Inspiring articles and informative material covering Messianic Judaism, Israel, lifestyle, theology, and much more…
Events and OutreachToby Janicki
Messianic Judaism is still a small and marginalized religion. Many of these kids have grown up more-or-less isolated from other Messianic kids, and they have struggled to find ways to fit in. Here at Camp Tzadi, they discover a peer group with the same religious background and same convictions.
1 day ago
In Middle Eastern culture it is customary to use the right hand for most activities. Striking a person on the right cheek with the right hand would require using a backhanded motion. A backhanded slap is considered twice as offensive as an openhanded slap and thus subject to double the fine.
1 day ago
The Campbell family conducted a private funeral for Glenn. The interment took place the day after his death in accordance with Jewish funerary custom. A Messianic Jewish rabbi conducted the rites and recited the Kaddish. Glen Campbell will be missed by his family, by his fans, and by the Messianic community.
2 days ago
The special prayer that our Master taught his disciples can be found in both Matthew 6 and Luke 11. The wording of each varies slightly, but both contain the mysterious Greek word epiousion, the word conventionally translated “daily” as in “daily bread.” So what is “daily bread” really?
Praying alone with our Father and talking to him from our heart can do nothing but strengthen our walk with him. In the daily hustle and bustle of life we need time alone with HaShem. What better method of attaching ourselves to God is there than the one that Yeshua has shown us in his life of prayer?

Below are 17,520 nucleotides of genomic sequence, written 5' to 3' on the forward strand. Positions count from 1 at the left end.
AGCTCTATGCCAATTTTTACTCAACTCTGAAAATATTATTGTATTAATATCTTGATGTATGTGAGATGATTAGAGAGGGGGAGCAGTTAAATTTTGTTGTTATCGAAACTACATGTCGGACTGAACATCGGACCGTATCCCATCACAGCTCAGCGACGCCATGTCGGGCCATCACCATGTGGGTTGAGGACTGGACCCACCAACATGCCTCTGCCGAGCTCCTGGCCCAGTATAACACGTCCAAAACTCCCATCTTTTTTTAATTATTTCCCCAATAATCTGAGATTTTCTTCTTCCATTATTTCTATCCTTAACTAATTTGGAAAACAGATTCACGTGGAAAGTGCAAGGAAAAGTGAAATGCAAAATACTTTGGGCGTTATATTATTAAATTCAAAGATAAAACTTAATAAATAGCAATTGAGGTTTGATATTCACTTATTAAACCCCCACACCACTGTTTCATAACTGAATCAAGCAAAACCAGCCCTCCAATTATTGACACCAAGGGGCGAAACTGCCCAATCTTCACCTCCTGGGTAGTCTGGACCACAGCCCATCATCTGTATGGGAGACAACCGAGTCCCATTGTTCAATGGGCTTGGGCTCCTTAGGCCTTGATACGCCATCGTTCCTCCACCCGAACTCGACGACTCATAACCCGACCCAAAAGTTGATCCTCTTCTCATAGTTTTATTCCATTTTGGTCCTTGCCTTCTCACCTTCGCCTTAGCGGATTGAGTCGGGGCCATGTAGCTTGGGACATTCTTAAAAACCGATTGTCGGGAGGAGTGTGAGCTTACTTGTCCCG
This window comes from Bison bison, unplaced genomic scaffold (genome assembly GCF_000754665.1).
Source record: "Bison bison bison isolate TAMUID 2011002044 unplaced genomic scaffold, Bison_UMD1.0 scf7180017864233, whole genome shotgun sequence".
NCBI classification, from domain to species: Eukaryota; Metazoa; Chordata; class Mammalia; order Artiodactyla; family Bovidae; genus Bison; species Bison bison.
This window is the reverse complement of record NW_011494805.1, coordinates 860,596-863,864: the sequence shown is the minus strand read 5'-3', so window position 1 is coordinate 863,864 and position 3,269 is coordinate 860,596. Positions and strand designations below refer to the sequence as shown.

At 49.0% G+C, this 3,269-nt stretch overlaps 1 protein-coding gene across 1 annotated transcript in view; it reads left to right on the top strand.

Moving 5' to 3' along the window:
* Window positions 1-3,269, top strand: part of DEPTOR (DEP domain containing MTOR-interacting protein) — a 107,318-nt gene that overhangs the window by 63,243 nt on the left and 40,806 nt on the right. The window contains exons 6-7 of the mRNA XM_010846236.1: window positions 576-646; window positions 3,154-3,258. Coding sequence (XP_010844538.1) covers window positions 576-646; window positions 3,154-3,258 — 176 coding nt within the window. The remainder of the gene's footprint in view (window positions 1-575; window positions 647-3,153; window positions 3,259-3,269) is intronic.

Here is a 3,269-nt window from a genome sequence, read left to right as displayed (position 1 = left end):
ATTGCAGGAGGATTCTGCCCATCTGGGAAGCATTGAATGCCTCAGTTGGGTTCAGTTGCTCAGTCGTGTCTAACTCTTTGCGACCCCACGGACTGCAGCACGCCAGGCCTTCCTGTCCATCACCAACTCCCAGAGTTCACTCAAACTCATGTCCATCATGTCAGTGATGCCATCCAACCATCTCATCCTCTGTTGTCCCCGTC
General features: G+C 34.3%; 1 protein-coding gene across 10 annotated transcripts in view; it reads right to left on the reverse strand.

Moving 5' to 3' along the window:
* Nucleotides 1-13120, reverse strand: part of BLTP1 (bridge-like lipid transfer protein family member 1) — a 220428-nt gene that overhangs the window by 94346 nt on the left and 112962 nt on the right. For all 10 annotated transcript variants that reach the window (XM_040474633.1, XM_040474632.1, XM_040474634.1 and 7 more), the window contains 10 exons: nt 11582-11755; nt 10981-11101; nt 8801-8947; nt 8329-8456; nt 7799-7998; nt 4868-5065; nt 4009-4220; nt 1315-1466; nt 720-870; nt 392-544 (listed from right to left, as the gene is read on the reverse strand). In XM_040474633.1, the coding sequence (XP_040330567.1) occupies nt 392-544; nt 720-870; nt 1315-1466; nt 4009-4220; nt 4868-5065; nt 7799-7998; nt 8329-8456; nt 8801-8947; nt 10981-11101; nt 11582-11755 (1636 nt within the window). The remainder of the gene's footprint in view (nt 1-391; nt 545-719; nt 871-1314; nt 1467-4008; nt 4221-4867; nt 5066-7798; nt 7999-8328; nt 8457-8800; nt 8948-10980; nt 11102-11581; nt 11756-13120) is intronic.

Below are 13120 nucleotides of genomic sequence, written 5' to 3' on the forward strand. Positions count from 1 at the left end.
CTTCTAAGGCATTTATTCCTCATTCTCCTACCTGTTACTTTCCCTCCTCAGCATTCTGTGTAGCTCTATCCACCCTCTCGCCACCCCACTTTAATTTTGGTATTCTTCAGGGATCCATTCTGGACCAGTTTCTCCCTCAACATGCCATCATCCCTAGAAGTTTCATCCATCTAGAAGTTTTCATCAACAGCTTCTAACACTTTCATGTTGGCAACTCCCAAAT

The attendant asked me which parent would get the Star of David. He then asked, “Was she Messianic?” When I replied, “Yes,” he informed me that there was a symbol for Messianic Judaism. It was a Star of David with a cross inside. I could not believe it!
These sayings of the Master laid down a principle that required disciples to receive agents of Yeshua who came in his name, offer them hospitality and sustenance, and heed their instruction. While hospitality and respect for teachers, prophets, and emissaries were important parts of discipleship, they could not be practiced without discretion and regulation. Hospitality exercised without discernment could quickly be abused
It’s time to redeem Miriam the mother of our Master and give her the honor and respect that she deserves and is in fact given in the Gospels themselves. The best way to do that in Messianic Judaism is to look at how holy figures are honored in Jewish tradition.
While we as disciples of the Master can access a taste of the future kingdom now, we await the fullness when Yeshua returns and ends the exile. It is at that time that the great metaphorical marriage will take place between Yeshua and his bride Israel. It is in that day that our mourning will be turned into dancing.
We mourned, but our mourning was not as intense as it could have been. Redemption is distant, but it is drawing near. As Jews, we can walk into our ancient city; we can go near to our ancient wall, we can see the Temple Mount, even if we can not easily access it. We can see that the situation has changed since Jeremiah’s day.
When something traumatic or emotionally painful happens to someone we care about, we try to comfort the person, offering words of consolation and sympathy. We try to point out the bright side, and we try to lift the person’s spirits by invoking future hopes. That’s what the Sabbath of Consolation tries to do for Israel.